NOP asked pub-goers to rate five possible features as very, quite or not very attractive. Nine out of ten customers liked to be able to sit outside, and 48 per cent found this a very attractive asset. “A non-smoking area” had a similar “very attractive” score, but was appreciated by fewer – 73 per cent – customers overall; three-quarters wanted “plenty of car-parking”. By contrast, only half the market was interested in “satellite television for sporting events (although at the time of the research England were still in Euro 2000) and in “games such as pool or darts”.

Compared with the first three facilities, satellite TV and pub games appeal to a far more restricted and cohesive target audience. Seventy-three per cent of enthusiasts for satellite TV, and 64 per cent for games are men; and both features have a far stronger pull for customers under 35 years old. But they are both favourites with heavy users, and so obviously cater for a profitable sector.

When NOP asked how influential six factors had been in users’ choice of pubs visited in the past four weeks, “good food” emerged as the prime discriminator. Eighty-eight per cent of users acknowledged “good food” as a factor, three times more than any other mentioned; for seven out of ten customers it was a major attraction. Eight out of ten women were very motivated by “good food”, compared with 63 per cent of men; it was a major factor for three-quarters of ABC1 (professional and white-collar households), falling to two-thirds of C2DEs (the blue-collar and unskilled grades). Young users (under 25s), were least likely to be influenced in their pub choice by the standard of its food – although this disregard is mainly a male phenomenon.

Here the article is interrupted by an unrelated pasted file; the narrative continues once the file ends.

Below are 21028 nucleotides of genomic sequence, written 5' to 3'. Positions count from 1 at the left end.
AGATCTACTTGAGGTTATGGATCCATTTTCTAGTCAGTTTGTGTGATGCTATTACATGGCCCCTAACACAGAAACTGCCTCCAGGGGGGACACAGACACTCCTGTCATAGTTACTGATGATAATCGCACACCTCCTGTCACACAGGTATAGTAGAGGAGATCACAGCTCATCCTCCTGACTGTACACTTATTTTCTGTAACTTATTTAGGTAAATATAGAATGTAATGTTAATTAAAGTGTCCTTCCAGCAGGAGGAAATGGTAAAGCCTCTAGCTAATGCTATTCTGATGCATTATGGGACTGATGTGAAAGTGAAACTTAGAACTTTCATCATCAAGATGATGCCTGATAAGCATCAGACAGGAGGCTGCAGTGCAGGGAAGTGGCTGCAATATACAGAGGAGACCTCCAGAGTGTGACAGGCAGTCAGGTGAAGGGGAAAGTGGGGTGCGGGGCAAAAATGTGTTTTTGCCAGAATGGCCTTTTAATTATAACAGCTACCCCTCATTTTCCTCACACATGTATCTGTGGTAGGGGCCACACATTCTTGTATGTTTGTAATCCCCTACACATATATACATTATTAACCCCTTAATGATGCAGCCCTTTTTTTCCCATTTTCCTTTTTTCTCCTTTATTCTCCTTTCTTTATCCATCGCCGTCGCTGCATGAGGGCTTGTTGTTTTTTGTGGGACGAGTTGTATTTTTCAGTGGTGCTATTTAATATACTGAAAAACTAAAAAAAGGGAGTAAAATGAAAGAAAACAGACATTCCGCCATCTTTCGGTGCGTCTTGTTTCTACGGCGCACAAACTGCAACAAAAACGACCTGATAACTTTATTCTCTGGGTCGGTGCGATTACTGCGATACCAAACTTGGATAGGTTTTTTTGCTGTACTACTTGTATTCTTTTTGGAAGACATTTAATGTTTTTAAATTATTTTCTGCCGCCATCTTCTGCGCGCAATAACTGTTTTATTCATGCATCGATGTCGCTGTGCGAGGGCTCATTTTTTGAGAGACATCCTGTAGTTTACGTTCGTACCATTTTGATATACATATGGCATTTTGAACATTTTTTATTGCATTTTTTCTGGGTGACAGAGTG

Nearly four out of ten users rated “they encourage children and families” as very influential, rising to seven out of ten people with children under 15. Family-oriented pubs were more popular with C2DE patrons, and among infrequent and occasional users. About six out of ten pub-goers had chosen a pub “decorated in an unusual or interesting way”; for a quarter this was very important. Although women seemed to be slightly more interested in dcor than men, there was surprisingly little difference between the various age groups’ reaction, or in terms of customers’ frequency of use.

Slightly more customers were influenced by the choice of wines than beers. Fifty-eight per cent had chosen a pub because it “served good wine”, compared with 51 per cent by real ale, and 45 per cent by unusual beers. However, both wine and real ale were major factors for 29 per cent of pub-goers, compared with 19 per cent for “unusual beers”.